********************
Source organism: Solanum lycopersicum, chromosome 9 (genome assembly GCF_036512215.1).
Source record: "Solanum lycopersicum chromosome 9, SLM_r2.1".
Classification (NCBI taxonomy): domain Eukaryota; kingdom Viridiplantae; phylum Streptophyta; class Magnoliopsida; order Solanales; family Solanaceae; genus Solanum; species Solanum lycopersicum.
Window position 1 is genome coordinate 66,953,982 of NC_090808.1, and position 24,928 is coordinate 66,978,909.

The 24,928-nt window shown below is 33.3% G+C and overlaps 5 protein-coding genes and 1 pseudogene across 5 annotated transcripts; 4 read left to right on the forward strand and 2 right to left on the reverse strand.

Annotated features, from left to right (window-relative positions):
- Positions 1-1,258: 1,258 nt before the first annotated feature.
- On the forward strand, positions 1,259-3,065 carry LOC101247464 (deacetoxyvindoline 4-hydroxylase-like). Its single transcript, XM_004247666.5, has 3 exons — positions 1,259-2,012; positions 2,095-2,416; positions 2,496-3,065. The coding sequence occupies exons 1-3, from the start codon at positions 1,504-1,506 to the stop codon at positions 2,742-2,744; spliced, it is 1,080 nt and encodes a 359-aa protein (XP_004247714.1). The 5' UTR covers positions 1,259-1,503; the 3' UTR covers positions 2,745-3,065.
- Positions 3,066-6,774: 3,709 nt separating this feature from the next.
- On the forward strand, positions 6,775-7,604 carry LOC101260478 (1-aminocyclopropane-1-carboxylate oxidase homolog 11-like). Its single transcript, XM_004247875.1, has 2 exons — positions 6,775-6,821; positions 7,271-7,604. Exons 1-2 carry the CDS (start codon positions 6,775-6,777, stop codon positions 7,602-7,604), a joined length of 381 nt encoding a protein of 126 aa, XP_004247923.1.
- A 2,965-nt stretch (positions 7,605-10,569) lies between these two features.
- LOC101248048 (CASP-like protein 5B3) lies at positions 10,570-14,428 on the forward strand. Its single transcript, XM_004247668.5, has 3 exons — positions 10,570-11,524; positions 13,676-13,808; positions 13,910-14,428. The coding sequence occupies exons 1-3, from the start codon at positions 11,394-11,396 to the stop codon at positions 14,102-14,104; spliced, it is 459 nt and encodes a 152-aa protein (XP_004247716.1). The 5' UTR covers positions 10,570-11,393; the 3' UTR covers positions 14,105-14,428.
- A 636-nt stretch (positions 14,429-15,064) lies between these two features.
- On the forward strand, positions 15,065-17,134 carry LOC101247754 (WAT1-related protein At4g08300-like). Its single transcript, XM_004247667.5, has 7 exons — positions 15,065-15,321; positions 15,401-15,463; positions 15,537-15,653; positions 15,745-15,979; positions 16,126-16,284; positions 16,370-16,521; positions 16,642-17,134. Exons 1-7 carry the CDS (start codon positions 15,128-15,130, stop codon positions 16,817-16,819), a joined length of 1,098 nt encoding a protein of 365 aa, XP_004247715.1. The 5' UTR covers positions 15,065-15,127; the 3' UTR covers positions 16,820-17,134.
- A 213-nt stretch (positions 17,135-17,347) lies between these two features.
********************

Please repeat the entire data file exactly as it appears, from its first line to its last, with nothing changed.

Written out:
Source organism: Solanum lycopersicum, chromosome 9 (genome assembly GCF_036512215.1).
Source record: "Solanum lycopersicum chromosome 9, SLM_r2.1".
Classification (NCBI taxonomy): domain Eukaryota; kingdom Viridiplantae; phylum Streptophyta; class Magnoliopsida; order Solanales; family Solanaceae; genus Solanum; species Solanum lycopersicum.
Window position 1 is genome coordinate 66,953,982 of NC_090808.1, and position 24,928 is coordinate 66,978,909.

The 24,928-nt window shown below is 33.3% G+C and overlaps 5 protein-coding genes and 1 pseudogene across 5 annotated transcripts; 4 read left to right on the forward strand and 2 right to left on the reverse strand.

Annotated features, from left to right (window-relative positions):
- Positions 1-1,258: 1,258 nt before the first annotated feature.
- On the forward strand, positions 1,259-3,065 carry LOC101247464 (deacetoxyvindoline 4-hydroxylase-like). Its single transcript, XM_004247666.5, has 3 exons — positions 1,259-2,012; positions 2,095-2,416; positions 2,496-3,065. The coding sequence occupies exons 1-3, from the start codon at positions 1,504-1,506 to the stop codon at positions 2,742-2,744; spliced, it is 1,080 nt and encodes a 359-aa protein (XP_004247714.1). The 5' UTR covers positions 1,259-1,503; the 3' UTR covers positions 2,745-3,065.
- Positions 3,066-6,774: 3,709 nt separating this feature from the next.
- On the forward strand, positions 6,775-7,604 carry LOC101260478 (1-aminocyclopropane-1-carboxylate oxidase homolog 11-like). Its single transcript, XM_004247875.1, has 2 exons — positions 6,775-6,821; positions 7,271-7,604. Exons 1-2 carry the CDS (start codon positions 6,775-6,777, stop codon positions 7,602-7,604), a joined length of 381 nt encoding a protein of 126 aa, XP_004247923.1.
- A 2,965-nt stretch (positions 7,605-10,569) lies between these two features.
- LOC101248048 (CASP-like protein 5B3) lies at positions 10,570-14,428 on the forward strand. Its single transcript, XM_004247668.5, has 3 exons — positions 10,570-11,524; positions 13,676-13,808; positions 13,910-14,428. The coding sequence occupies exons 1-3, from the start codon at positions 11,394-11,396 to the stop codon at positions 14,102-14,104; spliced, it is 459 nt and encodes a 152-aa protein (XP_004247716.1). The 5' UTR covers positions 10,570-11,393; the 3' UTR covers positions 14,105-14,428.
- A 636-nt stretch (positions 14,429-15,064) lies between these two features.
- On the forward strand, positions 15,065-17,134 carry LOC101247754 (WAT1-related protein At4g08300-like). Its single transcript, XM_004247667.5, has 7 exons — positions 15,065-15,321; positions 15,401-15,463; positions 15,537-15,653; positions 15,745-15,979; positions 16,126-16,284; positions 16,370-16,521; positions 16,642-17,134. Exons 1-7 carry the CDS (start codon positions 15,128-15,130, stop codon positions 16,817-16,819), a joined length of 1,098 nt encoding a protein of 365 aa, XP_004247715.1. The 5' UTR covers positions 15,065-15,127; the 3' UTR covers positions 16,820-17,134.
- A 213-nt stretch (positions 17,135-17,347) lies between these two features.